Common Name: Velvet tree, MiconiaAuthor: Leni R. Darrow
Scientific Name: Miconia calvescens (aka: Cyanophyllum magnificum, Miconia magnifica Triana)
Classification :Phylum or Division: MagnoliophytaIdentification : Miconia calvescens is a highly invasive and ecologically damaging introduced plant which has caused tremendous ecological disruption in Tahiti and threatens the Hawaiian Islands. It begins life as a shrub but grows into a tree which reaches up to 12 - 15 meters (close to 50 feet) in height, with large, velvety leaves that can grow to over 1 meter in length. The leaves are dark green on top, with three pale green nerves, and purple-blue underneath. Trees can produce flowers and fruit at four to five years of age and above three to four meters in height. Full-sized trees produce 50 to 200+ clusters of flowers (inflorescences), each consisting of 1,000 - 3,000 pinkish-white flowers. The flowers are fragrant, and the tree bears dark purple, fleshy berries, each about 0.6 - 0.7 cm.(approximately 1/4 inch) in diameter. The berries are sweet tasting, and each one contains between 50 - 200 seeds. A tree can flower and fruit two to three times per year. Flowering/fruiting of mature trees seems to be synchronized and may be brought on by weather conditions of rain or drought. An event of flowering/fruiting can last for a prolonged period of time, and there are often all stages of immature and mature fruits on a single tree. Miconia calvescens can reproduce either sexually between two plants or from a single plant.
Class: Magnoliopsida (Dicotyledoneae)
Original Distribution: Miconia calvescens is native to the tropical forests of Central and parts of South America. The native range of Miconia calvescens extends from 20 degrees north parallel in Mexico, Guatemala, and Belize to 20 degrees south parallel in Brazil and Argentina. It is absent from most of the Amazon basin and the north coast of South America. It is found in lowland to montane forest areas and has been seen at elevations ranging from 45 meters to 1830 meters. The bi-color form appears in the native range only in Central America; otherwise in the native range the leaves are green on both sides. The species is found in tropical rain forests or wet forests with mean annual rainfall greater than 2,000 mm (approximately 80 inches) and mean annual temperature greater than 22 degrees centigrade. Miconia tolerates shade, but it grows more quickly in forest gaps and open areas. It is commonly found in old pastures, forest edges, river banks, trailsides, roadsides and disturbed areas, and more rarely in dense primary forest. The ability of the species to dominate oceanic island tropical rain forests is linked to the low stature of the trees which typically proliferate in those forests.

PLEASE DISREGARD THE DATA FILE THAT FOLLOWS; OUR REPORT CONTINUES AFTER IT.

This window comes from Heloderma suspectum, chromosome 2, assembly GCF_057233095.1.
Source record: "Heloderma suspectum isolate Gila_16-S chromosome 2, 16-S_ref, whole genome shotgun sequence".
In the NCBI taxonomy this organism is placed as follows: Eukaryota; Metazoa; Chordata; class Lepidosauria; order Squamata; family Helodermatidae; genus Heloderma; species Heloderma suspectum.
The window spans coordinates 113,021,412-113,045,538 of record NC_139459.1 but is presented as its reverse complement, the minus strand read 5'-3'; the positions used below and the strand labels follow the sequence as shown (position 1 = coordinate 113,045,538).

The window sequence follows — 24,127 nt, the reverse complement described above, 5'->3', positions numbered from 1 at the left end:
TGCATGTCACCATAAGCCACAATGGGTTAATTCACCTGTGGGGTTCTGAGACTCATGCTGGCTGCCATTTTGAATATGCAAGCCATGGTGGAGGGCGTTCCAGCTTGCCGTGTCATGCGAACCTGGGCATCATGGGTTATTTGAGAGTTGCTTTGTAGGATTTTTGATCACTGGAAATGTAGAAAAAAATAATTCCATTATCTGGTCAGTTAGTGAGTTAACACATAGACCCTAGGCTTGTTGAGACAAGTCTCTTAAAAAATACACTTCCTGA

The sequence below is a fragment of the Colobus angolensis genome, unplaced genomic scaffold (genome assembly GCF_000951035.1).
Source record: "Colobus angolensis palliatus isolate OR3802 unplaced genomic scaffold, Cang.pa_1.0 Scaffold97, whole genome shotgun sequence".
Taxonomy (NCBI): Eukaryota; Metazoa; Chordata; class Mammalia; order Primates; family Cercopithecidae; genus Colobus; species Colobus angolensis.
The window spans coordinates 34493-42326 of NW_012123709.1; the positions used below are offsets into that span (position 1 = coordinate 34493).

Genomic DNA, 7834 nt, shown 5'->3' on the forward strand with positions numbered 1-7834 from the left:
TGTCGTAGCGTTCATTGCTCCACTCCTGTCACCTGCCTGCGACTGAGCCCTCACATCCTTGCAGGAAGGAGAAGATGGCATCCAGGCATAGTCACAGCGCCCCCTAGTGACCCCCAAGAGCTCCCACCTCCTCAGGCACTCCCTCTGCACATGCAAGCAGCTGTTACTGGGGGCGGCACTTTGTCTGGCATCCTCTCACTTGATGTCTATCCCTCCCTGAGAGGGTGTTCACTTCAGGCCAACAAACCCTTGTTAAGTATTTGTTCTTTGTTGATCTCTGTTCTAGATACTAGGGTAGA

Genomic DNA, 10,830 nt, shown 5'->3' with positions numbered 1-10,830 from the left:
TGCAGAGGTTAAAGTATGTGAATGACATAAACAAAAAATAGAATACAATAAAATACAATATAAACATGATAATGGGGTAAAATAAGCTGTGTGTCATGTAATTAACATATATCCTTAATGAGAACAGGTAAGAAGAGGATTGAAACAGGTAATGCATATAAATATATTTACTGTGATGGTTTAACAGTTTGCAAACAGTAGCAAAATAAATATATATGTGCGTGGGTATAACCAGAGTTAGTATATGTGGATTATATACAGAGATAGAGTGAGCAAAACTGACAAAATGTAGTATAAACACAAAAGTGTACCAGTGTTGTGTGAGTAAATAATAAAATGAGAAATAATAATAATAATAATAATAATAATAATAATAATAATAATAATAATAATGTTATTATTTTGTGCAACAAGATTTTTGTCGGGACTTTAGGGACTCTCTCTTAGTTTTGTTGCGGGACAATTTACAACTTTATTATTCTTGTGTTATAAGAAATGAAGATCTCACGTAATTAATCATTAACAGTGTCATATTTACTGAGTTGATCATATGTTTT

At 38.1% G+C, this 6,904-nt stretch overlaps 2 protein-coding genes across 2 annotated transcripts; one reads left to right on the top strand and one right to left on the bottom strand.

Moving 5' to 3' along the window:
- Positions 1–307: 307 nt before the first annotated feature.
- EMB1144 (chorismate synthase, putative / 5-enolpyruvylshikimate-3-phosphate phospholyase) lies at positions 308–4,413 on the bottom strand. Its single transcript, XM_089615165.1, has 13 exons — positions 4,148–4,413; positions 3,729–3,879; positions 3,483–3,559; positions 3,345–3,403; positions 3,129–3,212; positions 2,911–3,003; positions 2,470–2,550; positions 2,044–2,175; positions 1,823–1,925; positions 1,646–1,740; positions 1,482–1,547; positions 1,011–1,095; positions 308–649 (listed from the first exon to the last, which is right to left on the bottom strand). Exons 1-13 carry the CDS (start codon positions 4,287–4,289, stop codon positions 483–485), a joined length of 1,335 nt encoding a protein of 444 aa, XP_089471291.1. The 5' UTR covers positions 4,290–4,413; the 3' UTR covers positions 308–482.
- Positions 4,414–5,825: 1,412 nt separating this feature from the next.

Current Distribution: Miconia calvescens is present in the following countries in its native range: Mexico, Guatemala, British Honduras, Nicaragua, Costa Rica, Panama, Colombia, Equador, Peru, Bolivia, Brazil, Paraguay, and Argentina. Other sites where the species has been introduced and appears to have become naturalized in modest numbers include various gardens and other locations in Australia, Grenada, Jamaica, New Caledonia, and Sri Lanka. Where naturalization has occurred, the plant has not been consistent in its tendency to invade. Miconia calvescens has invaded the Society Islands of French Polynesia, particularly Tahiti but also Moorea, Raiatea, Tahaa, Huahine, and Mehetia; Nuku Hiva and Fatu Iva of the Marquesas Islands of French Polynesia, and the Hawaiian Islands of O'ahu, Maui, Kaua'i, and Hawai'i. The only country outside of the native range in which the species is currently cultivated as an ornamental plant is the Philippines.